Dandelion (Taraxacum officinale)
Lion's tooth; Priest's crown; Swine's snout; Taraxacum officinale
ORGANIC UNTREATED NON-GMO SEEDS
Buy 2 get 1 free until Dec 25 2019 must be same size of seed packs for promotion
The Dandelion is an herb, native to Southern Europe. It was brought by early settlers to North America where it has become widely naturalized. While the Dandelion can be a pesky weed in lawns and gardens, it is also very versatile and can be put to good use. Young dandelion leaves are used in salads, vegetables and soups. Dandelion flower heads are used to make wine. The roots, dried, roasted and ground, make a delicious drink. And the herb is also used as a tonic. Easy to cultivate.
A weed is a plant that has mastered every survival skill except for learning how to grow in rows.
The greens are high in calcium, iron, and potassium, and very low in calories. Every part of the plant can be used, clearly they’re easy to grow, and they’re even attractive.
The leaves are delicious in salads and are a fine substitute for spinach. They also work beautifully in fresh vegetable dishes. The flavor of bacon is the perfect complement to dandelion leaves, and many soups and casseroles benefit from their addition.
The crowns are a delicacy when deep fried, and the roots can be used as a coffee substitute after being roasted and ground.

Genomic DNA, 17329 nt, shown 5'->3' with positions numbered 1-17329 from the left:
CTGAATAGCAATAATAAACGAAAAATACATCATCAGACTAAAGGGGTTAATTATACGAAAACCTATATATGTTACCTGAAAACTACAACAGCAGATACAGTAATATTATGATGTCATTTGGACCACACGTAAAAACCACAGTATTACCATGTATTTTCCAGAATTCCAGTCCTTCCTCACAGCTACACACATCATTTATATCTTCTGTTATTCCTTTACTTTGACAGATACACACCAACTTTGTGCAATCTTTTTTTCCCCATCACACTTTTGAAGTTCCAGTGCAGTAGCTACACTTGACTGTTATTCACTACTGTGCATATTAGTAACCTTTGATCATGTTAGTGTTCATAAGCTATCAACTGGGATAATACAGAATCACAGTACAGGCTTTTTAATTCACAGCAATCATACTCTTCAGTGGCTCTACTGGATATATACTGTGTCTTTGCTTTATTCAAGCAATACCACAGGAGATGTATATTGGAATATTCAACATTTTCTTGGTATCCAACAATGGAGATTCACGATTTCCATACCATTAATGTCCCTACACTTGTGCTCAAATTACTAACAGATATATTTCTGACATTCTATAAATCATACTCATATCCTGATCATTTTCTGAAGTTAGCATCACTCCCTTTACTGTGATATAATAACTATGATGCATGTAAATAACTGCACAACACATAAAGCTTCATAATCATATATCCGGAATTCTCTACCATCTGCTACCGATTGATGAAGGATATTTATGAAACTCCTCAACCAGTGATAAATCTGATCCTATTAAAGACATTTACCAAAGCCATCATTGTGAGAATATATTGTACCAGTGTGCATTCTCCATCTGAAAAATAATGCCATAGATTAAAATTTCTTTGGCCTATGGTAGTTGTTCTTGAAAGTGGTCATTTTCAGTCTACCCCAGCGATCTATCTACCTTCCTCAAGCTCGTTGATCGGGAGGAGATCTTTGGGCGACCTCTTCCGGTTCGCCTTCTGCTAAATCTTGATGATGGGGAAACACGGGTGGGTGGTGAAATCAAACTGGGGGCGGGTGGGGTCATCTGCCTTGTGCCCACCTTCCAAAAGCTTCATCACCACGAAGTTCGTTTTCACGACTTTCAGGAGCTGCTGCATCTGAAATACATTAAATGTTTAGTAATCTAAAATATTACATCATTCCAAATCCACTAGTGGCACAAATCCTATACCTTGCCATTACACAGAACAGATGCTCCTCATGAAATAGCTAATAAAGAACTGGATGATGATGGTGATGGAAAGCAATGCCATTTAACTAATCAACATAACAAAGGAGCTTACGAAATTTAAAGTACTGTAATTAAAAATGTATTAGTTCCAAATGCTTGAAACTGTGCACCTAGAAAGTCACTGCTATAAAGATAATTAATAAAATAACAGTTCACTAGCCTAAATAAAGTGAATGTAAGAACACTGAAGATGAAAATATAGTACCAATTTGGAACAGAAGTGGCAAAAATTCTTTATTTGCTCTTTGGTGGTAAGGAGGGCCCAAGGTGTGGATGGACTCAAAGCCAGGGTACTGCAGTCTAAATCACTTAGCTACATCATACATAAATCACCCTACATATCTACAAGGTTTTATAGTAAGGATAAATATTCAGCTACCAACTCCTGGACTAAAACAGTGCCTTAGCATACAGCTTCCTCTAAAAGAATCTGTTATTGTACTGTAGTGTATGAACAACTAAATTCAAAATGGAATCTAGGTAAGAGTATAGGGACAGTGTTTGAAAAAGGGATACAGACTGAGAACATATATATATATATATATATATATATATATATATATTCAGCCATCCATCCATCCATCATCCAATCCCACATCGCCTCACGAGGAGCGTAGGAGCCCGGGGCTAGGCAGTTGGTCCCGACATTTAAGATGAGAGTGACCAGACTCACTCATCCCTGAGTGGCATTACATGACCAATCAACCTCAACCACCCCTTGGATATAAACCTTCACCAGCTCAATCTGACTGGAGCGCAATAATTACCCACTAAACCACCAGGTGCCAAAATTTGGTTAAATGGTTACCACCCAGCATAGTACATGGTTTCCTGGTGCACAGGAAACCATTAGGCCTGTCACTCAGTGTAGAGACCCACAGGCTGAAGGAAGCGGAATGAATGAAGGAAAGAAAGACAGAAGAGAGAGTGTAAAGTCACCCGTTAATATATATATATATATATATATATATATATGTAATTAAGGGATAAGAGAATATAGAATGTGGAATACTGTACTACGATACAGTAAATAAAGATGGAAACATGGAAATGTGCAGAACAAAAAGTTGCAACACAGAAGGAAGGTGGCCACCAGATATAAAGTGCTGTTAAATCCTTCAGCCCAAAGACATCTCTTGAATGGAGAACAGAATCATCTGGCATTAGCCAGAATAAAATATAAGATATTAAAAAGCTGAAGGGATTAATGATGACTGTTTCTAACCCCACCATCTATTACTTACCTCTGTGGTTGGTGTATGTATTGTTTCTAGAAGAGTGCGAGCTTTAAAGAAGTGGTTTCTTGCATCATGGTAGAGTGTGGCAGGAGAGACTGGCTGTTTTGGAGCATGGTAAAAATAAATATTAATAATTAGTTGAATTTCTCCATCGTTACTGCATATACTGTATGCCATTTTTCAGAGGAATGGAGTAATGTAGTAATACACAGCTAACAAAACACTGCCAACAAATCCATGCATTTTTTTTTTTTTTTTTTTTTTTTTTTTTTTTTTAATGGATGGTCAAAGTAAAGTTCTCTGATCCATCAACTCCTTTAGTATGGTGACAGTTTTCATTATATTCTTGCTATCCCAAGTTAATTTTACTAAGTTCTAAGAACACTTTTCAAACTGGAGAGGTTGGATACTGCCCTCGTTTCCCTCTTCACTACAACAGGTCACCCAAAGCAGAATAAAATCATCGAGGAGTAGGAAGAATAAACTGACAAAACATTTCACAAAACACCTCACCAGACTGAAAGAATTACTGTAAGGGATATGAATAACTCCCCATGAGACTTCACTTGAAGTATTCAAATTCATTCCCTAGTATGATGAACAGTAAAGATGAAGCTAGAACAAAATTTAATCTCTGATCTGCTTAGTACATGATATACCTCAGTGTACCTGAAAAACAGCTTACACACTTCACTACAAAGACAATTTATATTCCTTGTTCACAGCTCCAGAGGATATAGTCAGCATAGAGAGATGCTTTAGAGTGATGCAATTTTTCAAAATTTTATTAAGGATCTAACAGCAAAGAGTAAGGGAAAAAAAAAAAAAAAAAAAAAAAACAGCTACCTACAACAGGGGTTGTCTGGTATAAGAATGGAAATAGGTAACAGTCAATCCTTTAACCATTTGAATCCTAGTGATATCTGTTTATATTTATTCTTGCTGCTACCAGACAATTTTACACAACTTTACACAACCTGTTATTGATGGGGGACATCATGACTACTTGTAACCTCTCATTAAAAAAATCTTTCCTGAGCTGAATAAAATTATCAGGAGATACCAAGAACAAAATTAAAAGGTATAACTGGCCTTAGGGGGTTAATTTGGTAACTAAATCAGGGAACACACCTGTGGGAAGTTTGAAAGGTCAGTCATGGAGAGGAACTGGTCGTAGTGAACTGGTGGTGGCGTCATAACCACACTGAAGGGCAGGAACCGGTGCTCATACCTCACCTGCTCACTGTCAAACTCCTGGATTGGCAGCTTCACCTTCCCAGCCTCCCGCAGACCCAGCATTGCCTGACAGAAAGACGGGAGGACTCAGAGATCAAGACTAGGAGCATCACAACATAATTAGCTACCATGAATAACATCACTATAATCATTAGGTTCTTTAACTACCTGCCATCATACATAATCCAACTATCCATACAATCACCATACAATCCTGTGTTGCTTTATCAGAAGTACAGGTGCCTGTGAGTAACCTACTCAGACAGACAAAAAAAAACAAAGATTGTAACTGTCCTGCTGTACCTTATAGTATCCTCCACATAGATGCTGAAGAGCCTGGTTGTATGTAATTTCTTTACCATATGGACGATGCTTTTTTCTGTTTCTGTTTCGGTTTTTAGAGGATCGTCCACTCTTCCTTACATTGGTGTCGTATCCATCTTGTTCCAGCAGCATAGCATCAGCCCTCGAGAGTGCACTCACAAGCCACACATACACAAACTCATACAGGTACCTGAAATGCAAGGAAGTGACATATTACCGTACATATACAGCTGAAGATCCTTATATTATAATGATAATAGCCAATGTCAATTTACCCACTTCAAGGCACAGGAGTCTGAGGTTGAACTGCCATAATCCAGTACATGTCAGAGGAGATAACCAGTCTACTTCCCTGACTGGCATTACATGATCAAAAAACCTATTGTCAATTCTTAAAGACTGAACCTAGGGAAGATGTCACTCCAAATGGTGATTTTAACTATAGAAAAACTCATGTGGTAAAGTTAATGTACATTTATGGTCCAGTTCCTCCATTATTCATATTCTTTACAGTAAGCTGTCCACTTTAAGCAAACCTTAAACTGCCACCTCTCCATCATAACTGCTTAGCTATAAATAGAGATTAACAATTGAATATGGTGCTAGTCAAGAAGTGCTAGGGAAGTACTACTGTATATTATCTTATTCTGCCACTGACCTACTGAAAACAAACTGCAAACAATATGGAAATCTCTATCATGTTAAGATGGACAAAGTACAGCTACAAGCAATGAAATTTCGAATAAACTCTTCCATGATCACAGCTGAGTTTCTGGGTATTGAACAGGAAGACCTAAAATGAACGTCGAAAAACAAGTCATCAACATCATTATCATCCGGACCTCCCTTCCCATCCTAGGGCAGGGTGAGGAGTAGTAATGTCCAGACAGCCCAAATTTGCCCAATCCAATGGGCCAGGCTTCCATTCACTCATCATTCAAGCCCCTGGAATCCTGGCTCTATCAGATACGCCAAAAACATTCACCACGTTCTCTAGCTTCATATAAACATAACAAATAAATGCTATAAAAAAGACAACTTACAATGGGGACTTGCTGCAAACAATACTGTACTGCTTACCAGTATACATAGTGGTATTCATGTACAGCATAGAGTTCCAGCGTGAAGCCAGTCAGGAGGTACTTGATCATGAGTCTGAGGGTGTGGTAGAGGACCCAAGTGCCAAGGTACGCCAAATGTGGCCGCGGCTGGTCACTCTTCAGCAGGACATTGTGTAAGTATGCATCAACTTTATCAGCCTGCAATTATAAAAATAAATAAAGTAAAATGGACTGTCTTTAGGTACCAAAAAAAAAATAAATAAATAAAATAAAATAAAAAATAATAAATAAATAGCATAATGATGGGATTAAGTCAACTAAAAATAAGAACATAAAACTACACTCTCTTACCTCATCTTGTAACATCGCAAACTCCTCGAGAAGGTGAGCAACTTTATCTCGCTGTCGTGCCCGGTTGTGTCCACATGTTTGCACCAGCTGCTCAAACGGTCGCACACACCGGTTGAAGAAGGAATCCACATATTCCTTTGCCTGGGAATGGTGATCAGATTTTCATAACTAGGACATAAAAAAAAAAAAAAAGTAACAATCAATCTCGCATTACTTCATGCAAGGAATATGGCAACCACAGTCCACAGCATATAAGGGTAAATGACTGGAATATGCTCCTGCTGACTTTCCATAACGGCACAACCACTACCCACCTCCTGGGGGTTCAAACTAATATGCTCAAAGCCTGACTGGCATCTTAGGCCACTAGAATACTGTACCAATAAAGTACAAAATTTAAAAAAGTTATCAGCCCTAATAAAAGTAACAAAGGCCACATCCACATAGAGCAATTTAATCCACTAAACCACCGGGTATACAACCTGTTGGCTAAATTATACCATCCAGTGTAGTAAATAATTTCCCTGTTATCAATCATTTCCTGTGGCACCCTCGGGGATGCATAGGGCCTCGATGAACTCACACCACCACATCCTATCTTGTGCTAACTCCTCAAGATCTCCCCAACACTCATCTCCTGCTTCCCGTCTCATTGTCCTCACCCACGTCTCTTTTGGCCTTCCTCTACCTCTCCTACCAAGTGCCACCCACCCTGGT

The flowers have many uses, including for wine, fresh in salads and deep-fried in butter, and the young buds are high in protein. Unopened flower buds are tender and tasty, and they offer a crunch in green salads.
One word of warning: do not eat dandelions that have been in contact with lawn fertilizers, herbicides or any other chemical contaminants.
Dandelions can be sown outdoors four to six weeks before the last frost. Sow seed directly, and once they've sprouted above the soil, thin so they are 6 to 8 inches apart. Dandelions readily reseed themselves, but often in places where you'd rather they didn’t grow.
A few weeks before harvesting the leaves, cover the plants with a dark, opaque fabric to block out most of the light, which will blanch the leaves, reducing the bitterness. The youngest leaves are the least bitter and most flavorful. Tender leaves can be picked throughout the growing season.
If you are harvesting the blossoms, pick the flowers when they are bright yellow and young. Use them fresh, making sure to remove all of the stem. To prevent the flowers from closing after cutting, place them in a bowl of cold water, taking them out just before eating or serving them.
The roots can be harvested at any time. Chop the dried roots into pieces 2 inches long and roast at 300° F for about 10 minutes. Grind the roasted pieces, adding a quarter teaspoon to your coffee or hot chocolate for a new flavor.
All my seeds come in reusable ziplock bags with full planting instructions.note if you order more than one of these item they will be shipped in one seed pack unless otherwise requested